According to the Annals of Ulster, he is expelled from the monastery during the Easter season of 637. The incident is connected with the Easter controversy in which Irish churches are involved during the 7th century. Through his training in Munster, Mo Chutu is possibly a supporter of the Roman system of calculation, which likely brought him into conflict with adherents of the “Celtic” reckoning in Leinster.

Following his expulsion, Mo Chutu journeys to the Déisi, where he founds the great monastery of Lismore in modern day County Waterford. The Latin and Irish lives make very little of Mo Chutu’s earlier misfortune and focus instead on the saint’s resistance to the oppressive Uí Néill rulers and his joyous reception among the Déisi. He is portrayed in a heroic light in Indarba Mo Chutu a r-Raithin (The expulsion of Mo Chutu from Rahan).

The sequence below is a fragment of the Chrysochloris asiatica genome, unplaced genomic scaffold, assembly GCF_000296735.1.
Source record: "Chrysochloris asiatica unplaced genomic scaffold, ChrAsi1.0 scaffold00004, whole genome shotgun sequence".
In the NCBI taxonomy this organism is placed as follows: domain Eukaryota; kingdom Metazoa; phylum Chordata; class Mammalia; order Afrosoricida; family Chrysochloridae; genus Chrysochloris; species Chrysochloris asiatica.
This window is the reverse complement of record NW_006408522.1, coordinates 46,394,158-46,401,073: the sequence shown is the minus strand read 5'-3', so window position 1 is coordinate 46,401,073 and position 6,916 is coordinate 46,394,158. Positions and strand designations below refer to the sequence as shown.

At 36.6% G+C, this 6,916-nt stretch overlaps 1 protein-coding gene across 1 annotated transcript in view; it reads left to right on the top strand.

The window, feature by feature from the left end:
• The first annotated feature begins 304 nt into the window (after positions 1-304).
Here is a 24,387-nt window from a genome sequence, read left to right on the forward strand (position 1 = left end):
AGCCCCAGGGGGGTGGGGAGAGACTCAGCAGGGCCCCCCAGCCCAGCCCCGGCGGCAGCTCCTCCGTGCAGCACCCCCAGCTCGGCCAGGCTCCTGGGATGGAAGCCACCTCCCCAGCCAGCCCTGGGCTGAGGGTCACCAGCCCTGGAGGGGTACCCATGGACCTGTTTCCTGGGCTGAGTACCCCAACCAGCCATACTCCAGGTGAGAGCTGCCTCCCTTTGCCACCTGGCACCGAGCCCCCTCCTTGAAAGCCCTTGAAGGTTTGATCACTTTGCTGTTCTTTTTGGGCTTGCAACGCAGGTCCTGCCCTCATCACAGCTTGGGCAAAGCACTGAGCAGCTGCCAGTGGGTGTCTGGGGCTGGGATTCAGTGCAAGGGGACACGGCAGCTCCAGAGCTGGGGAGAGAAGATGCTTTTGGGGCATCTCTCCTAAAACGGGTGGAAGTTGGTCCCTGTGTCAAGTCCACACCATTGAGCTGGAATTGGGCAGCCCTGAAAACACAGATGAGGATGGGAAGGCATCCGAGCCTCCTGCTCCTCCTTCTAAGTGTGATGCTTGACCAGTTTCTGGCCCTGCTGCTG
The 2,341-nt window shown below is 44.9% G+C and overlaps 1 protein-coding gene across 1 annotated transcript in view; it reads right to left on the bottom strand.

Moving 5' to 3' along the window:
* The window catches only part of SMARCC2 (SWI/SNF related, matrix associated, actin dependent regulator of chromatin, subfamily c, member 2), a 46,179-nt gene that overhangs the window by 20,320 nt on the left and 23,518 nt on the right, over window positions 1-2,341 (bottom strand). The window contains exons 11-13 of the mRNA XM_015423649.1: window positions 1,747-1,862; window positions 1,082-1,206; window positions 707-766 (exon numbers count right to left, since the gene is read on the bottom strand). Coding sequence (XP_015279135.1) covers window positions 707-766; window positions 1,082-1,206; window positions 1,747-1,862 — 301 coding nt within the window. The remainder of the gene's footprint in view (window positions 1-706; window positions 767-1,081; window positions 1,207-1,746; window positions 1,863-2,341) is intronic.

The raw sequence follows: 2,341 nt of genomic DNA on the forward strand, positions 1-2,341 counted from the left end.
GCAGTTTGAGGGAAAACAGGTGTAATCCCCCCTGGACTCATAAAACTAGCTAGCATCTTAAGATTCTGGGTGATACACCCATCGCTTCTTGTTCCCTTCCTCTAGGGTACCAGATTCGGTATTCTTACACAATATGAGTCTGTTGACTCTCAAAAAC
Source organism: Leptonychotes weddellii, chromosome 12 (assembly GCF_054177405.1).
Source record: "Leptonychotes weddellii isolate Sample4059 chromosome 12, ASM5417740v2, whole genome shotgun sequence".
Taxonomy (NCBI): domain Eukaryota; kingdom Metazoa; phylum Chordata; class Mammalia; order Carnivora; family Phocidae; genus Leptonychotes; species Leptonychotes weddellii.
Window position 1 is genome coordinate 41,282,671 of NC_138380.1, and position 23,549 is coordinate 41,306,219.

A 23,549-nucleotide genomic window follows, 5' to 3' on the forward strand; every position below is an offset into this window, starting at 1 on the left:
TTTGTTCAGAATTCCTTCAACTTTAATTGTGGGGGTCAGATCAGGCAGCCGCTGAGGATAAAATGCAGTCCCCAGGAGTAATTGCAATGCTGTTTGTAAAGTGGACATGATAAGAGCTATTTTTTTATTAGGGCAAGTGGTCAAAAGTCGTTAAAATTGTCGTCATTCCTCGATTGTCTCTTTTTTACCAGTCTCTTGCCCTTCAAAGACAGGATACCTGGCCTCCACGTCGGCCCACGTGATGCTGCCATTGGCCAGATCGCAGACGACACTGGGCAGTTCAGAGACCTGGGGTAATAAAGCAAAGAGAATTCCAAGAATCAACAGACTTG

His foundation at Lismore flourishes after his lifetime, eclipsing the reputation of the saint’s earlier church. It is able to withstand the Viking depredations which plague the area and benefit from the generosity of Munster kings, notably the Mac Carthaig of Desmond. In the 12th century, St. Déclán‘s foundation of Ardmore aspires to the status of episcopal see in the new diocese, but the privilege goes instead to Lismore.

His feast day in the Irish martyrologies is May 14, as well as in the Great Synaxaristes of the Orthodox Church. In the present calendar of the Catholic Church in Ireland, in which May 14 is the feast of Saint Matthias, the memorial of Saint Carthage is celebrated on May 15.

The photograph above is from an altar tomb of 1543 in St. Carthage’s cathedral in Lismore and depicts Mo Chutu along with St. Catherine and St. Patrick.